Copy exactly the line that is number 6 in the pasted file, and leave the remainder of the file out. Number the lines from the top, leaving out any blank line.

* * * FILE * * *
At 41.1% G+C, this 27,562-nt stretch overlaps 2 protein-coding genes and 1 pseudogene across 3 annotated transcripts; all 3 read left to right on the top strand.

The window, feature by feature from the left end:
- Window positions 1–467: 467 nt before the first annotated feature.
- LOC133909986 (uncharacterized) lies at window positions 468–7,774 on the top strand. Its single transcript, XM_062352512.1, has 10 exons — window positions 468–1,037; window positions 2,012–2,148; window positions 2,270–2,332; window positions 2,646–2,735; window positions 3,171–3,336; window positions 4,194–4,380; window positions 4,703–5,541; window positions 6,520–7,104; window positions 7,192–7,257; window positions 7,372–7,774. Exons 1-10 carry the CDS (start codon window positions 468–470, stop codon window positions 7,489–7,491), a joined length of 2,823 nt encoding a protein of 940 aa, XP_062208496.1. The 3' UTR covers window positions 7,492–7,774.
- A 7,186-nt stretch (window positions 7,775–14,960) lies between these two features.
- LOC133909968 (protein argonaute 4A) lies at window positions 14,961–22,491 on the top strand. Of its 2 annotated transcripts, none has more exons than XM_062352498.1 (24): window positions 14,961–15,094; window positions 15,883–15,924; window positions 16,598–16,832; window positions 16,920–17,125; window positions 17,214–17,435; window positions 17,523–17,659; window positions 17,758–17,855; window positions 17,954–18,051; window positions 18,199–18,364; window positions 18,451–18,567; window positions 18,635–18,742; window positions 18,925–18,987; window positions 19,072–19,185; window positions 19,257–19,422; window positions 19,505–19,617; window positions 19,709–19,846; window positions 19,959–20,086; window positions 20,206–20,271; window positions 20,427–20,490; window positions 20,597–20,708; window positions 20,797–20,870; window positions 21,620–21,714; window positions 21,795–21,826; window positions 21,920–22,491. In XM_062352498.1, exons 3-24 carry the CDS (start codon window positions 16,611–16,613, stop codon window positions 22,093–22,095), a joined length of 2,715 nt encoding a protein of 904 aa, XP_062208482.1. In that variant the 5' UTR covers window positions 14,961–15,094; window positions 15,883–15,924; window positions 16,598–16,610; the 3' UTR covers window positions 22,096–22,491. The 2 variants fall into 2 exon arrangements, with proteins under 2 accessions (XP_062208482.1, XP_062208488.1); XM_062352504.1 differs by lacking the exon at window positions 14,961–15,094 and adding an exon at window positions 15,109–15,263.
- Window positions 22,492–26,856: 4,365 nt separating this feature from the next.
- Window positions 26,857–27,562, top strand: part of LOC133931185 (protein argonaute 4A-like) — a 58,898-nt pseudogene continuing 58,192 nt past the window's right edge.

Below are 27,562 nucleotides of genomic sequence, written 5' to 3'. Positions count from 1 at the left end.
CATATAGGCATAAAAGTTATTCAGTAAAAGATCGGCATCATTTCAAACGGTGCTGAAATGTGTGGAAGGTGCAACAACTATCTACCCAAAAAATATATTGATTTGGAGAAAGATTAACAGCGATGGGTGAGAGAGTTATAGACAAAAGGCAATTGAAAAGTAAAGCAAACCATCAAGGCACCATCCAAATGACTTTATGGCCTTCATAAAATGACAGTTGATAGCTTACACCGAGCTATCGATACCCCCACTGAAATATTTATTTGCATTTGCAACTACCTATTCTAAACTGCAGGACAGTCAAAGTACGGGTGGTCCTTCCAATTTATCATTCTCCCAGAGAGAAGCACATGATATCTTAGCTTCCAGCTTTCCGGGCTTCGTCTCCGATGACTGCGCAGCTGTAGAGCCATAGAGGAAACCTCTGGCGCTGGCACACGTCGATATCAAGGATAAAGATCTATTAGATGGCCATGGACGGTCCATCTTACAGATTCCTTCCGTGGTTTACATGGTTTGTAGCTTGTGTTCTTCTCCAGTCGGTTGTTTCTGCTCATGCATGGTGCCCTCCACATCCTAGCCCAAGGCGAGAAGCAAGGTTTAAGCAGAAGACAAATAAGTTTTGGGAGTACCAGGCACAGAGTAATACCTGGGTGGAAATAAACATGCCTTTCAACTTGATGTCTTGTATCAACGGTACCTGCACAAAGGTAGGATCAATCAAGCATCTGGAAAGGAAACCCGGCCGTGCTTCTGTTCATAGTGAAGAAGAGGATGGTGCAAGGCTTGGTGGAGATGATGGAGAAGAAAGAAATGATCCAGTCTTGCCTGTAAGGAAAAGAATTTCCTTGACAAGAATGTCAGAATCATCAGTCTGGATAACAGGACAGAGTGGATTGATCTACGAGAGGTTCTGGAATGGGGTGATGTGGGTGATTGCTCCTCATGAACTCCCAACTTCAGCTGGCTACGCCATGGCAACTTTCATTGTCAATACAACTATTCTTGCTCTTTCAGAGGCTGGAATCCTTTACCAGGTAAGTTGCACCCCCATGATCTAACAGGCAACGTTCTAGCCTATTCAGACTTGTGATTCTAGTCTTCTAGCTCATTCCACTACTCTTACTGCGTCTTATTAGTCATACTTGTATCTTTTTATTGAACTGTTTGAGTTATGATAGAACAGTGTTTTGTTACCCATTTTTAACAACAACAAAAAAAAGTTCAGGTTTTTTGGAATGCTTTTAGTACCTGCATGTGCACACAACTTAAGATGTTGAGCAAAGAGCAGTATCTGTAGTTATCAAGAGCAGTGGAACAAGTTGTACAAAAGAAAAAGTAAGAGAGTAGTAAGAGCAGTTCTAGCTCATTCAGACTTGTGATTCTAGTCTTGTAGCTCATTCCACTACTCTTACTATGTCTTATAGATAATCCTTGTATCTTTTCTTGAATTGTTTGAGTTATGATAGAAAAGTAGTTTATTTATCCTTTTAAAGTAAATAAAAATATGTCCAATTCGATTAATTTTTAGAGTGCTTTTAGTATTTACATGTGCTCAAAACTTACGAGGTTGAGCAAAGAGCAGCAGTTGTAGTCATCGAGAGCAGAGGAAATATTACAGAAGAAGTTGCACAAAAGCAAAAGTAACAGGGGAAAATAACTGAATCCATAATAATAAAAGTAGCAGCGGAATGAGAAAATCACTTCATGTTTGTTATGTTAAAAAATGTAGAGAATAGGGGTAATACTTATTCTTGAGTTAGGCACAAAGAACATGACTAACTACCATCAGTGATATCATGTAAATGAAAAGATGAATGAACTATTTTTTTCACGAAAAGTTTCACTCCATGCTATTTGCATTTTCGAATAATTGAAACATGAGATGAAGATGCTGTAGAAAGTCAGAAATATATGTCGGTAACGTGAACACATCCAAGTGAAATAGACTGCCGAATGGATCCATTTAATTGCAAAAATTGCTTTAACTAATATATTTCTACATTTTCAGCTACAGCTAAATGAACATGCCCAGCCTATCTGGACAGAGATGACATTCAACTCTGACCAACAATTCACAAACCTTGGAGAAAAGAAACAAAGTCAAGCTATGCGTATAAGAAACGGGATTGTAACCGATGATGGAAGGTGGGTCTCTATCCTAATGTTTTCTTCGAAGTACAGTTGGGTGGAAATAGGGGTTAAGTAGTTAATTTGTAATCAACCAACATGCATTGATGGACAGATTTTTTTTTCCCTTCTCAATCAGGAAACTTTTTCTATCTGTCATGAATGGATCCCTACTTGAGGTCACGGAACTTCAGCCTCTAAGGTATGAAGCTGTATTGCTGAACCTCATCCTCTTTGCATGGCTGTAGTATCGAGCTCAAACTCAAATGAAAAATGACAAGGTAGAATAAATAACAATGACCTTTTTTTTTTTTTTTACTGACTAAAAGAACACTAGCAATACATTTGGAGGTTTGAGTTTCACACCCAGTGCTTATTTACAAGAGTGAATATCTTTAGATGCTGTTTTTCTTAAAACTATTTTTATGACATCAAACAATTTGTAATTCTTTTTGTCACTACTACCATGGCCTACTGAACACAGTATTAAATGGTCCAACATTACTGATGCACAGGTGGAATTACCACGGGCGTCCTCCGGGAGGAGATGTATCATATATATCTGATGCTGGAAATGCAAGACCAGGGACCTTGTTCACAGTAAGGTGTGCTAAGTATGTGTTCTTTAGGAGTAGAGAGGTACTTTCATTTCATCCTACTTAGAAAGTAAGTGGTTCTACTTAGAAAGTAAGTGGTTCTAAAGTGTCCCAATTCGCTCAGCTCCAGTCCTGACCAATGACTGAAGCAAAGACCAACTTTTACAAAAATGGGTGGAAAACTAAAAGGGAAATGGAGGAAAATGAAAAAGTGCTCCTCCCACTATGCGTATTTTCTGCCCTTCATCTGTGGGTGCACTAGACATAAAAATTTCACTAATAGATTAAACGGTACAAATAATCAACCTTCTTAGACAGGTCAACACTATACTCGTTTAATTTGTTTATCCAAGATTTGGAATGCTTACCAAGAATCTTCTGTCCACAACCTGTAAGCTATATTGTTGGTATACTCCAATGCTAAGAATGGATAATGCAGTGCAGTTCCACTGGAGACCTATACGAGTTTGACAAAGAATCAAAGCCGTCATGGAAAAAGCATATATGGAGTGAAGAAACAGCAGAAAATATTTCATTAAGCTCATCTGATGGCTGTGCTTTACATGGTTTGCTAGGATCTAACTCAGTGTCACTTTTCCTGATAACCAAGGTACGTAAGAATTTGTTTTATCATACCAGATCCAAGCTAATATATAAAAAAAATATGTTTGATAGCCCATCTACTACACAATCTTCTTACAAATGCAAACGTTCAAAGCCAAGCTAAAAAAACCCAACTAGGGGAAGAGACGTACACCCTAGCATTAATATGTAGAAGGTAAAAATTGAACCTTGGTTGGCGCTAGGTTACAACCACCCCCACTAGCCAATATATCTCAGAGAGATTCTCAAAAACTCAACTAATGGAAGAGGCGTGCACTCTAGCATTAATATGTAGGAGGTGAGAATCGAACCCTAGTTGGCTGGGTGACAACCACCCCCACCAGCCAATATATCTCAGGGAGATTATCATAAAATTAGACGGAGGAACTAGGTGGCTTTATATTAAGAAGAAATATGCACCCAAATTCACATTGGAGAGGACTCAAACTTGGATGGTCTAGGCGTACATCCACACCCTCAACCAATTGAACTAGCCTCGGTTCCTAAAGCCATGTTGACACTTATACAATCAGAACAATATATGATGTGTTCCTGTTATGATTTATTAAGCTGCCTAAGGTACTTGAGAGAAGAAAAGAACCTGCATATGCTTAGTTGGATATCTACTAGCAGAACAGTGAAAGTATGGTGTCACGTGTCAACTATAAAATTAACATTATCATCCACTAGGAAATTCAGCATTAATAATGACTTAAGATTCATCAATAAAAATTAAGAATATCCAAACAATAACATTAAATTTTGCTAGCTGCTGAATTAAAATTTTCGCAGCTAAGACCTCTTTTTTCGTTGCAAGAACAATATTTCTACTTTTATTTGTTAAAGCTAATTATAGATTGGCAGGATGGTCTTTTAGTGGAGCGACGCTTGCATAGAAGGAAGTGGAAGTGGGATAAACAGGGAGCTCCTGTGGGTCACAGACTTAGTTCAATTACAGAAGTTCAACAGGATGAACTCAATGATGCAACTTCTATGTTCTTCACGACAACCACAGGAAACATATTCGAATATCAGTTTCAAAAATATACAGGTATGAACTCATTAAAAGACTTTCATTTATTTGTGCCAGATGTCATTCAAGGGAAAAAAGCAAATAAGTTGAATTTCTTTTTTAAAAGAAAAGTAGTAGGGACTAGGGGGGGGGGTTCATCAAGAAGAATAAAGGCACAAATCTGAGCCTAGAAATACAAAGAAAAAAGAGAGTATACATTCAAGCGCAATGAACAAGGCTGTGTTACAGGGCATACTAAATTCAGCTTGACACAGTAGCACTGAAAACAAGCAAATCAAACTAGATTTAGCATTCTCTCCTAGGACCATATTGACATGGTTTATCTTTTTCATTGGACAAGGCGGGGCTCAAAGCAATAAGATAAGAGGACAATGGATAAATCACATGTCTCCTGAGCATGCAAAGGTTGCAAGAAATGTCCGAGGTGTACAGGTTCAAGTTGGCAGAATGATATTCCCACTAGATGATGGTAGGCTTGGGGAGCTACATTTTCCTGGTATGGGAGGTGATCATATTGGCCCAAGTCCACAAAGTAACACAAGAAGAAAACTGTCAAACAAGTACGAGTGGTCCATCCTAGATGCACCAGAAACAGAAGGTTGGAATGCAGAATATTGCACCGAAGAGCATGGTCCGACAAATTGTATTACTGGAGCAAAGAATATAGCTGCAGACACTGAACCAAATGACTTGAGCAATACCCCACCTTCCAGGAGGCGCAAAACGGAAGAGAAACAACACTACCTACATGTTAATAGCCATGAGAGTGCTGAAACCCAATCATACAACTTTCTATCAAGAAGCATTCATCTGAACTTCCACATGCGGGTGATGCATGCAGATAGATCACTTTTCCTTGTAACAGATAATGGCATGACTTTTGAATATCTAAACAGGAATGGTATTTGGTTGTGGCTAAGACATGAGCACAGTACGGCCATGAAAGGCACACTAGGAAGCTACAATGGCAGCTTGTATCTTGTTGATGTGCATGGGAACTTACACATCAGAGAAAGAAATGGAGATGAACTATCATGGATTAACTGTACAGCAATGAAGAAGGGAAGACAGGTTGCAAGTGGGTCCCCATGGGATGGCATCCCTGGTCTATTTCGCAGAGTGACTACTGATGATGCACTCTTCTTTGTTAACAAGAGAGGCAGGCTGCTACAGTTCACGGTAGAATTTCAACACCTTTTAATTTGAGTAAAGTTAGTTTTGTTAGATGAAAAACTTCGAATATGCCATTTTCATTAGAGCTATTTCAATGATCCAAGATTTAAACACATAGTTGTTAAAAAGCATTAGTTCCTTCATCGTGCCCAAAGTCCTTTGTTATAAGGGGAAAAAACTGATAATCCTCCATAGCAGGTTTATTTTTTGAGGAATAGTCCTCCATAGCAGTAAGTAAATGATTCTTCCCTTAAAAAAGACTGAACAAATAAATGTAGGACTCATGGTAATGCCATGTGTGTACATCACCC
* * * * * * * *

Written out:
- LOC133909968 (protein argonaute 4A) lies at window positions 14,961–22,491 on the top strand. Of its 2 annotated transcripts, none has more exons than XM_062352498.1 (24): window positions 14,961–15,094; window positions 15,883–15,924; window positions 16,598–16,832; window positions 16,920–17,125; window positions 17,214–17,435; window positions 17,523–17,659; window positions 17,758–17,855; window positions 17,954–18,051; window positions 18,199–18,364; window positions 18,451–18,567; window positions 18,635–18,742; window positions 18,925–18,987; window positions 19,072–19,185; window positions 19,257–19,422; window positions 19,505–19,617; window positions 19,709–19,846; window positions 19,959–20,086; window positions 20,206–20,271; window positions 20,427–20,490; window positions 20,597–20,708; window positions 20,797–20,870; window positions 21,620–21,714; window positions 21,795–21,826; window positions 21,920–22,491. In XM_062352498.1, exons 3-24 carry the CDS (start codon window positions 16,611–16,613, stop codon window positions 22,093–22,095), a joined length of 2,715 nt encoding a protein of 904 aa, XP_062208482.1. In that variant the 5' UTR covers window positions 14,961–15,094; window positions 15,883–15,924; window positions 16,598–16,610; the 3' UTR covers window positions 22,096–22,491. The 2 variants fall into 2 exon arrangements, with proteins under 2 accessions (XP_062208482.1, XP_062208488.1); XM_062352504.1 differs by lacking the exon at window positions 14,961–15,094 and adding an exon at window positions 15,109–15,263.